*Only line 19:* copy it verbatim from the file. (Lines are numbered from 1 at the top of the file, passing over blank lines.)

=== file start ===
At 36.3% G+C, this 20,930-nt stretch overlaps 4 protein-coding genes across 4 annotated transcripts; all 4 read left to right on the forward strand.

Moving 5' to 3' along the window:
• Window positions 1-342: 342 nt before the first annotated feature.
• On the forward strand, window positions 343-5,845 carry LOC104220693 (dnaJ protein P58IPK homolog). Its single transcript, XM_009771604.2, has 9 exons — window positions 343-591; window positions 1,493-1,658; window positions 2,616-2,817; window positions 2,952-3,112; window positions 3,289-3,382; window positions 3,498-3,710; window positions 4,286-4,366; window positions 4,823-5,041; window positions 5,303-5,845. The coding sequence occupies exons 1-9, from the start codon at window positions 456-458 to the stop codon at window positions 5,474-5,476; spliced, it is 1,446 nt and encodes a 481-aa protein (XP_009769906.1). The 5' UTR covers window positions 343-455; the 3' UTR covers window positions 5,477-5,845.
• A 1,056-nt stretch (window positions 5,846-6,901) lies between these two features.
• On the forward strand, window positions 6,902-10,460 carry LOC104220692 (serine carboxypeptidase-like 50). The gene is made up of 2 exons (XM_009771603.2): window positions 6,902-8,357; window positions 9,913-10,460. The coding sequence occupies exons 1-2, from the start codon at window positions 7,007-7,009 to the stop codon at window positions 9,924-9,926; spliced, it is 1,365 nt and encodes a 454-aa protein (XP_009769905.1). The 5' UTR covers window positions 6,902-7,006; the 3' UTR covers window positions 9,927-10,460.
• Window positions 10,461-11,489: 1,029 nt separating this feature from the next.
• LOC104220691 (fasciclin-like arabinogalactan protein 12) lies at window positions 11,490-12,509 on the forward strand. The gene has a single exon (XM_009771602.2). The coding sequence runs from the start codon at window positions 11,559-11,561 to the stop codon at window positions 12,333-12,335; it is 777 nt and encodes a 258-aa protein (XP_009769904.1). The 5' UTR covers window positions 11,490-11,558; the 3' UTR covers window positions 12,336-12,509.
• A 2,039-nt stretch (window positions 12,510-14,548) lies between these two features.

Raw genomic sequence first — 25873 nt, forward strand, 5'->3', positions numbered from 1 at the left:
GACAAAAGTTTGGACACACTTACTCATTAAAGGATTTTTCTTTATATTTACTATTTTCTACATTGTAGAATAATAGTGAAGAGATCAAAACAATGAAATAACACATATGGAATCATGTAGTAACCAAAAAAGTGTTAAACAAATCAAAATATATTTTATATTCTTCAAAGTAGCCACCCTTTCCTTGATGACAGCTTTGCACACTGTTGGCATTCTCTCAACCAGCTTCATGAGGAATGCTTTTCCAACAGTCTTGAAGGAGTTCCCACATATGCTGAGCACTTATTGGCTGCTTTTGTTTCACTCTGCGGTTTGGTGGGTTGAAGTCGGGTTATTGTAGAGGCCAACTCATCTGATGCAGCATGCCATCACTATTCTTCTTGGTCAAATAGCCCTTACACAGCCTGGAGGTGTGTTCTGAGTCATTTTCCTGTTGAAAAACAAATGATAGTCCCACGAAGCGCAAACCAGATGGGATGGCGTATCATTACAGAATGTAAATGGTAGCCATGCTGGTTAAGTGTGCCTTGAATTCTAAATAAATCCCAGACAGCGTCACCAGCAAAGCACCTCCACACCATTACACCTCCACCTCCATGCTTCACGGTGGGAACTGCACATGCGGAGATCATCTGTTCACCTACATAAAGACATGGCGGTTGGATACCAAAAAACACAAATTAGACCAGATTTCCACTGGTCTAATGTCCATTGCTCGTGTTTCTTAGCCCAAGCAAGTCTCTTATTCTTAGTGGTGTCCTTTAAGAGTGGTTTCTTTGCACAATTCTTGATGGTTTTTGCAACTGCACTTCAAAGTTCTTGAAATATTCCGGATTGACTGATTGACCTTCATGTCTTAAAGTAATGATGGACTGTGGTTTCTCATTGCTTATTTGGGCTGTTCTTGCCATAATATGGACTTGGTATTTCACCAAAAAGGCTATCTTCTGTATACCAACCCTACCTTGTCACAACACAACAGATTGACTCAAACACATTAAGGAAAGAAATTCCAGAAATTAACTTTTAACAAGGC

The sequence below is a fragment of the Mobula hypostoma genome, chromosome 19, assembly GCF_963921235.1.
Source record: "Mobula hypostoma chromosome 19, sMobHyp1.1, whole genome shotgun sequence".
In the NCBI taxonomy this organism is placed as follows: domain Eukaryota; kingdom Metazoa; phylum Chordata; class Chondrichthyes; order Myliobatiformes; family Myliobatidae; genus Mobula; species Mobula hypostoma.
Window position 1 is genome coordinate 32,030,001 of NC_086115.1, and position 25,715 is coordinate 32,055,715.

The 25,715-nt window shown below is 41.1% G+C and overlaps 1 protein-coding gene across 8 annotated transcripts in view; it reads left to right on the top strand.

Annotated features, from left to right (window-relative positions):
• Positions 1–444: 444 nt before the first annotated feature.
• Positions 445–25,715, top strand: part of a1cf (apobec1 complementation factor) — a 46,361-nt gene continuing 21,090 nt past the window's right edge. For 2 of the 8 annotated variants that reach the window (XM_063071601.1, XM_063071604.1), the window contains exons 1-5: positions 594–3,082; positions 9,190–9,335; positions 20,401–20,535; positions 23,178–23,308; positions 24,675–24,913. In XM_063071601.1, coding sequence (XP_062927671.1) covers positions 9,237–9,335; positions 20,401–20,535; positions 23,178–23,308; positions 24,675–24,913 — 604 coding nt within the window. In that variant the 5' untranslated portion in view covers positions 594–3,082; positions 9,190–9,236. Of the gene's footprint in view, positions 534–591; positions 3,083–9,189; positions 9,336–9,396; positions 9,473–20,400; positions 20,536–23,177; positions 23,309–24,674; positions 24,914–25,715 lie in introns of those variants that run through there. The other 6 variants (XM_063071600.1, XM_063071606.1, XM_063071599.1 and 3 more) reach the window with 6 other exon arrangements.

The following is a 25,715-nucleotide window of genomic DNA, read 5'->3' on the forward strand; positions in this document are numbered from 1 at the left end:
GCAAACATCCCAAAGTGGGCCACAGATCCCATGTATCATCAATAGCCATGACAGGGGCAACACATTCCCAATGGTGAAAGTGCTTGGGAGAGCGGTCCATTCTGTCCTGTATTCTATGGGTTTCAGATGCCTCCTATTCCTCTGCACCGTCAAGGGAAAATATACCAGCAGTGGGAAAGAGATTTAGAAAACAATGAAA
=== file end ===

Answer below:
• Positions 445–25,715, top strand: part of a1cf (apobec1 complementation factor) — a 46,361-nt gene continuing 21,090 nt past the window's right edge. For 2 of the 8 annotated variants that reach the window (XM_063071601.1, XM_063071604.1), the window contains exons 1-5: positions 594–3,082; positions 9,190–9,335; positions 20,401–20,535; positions 23,178–23,308; positions 24,675–24,913. In XM_063071601.1, coding sequence (XP_062927671.1) covers positions 9,237–9,335; positions 20,401–20,535; positions 23,178–23,308; positions 24,675–24,913 — 604 coding nt within the window. In that variant the 5' untranslated portion in view covers positions 594–3,082; positions 9,190–9,236. Of the gene's footprint in view, positions 534–591; positions 3,083–9,189; positions 9,336–9,396; positions 9,473–20,400; positions 20,536–23,177; positions 23,309–24,674; positions 24,914–25,715 lie in introns of those variants that run through there. The other 6 variants (XM_063071600.1, XM_063071606.1, XM_063071599.1 and 3 more) reach the window with 6 other exon arrangements.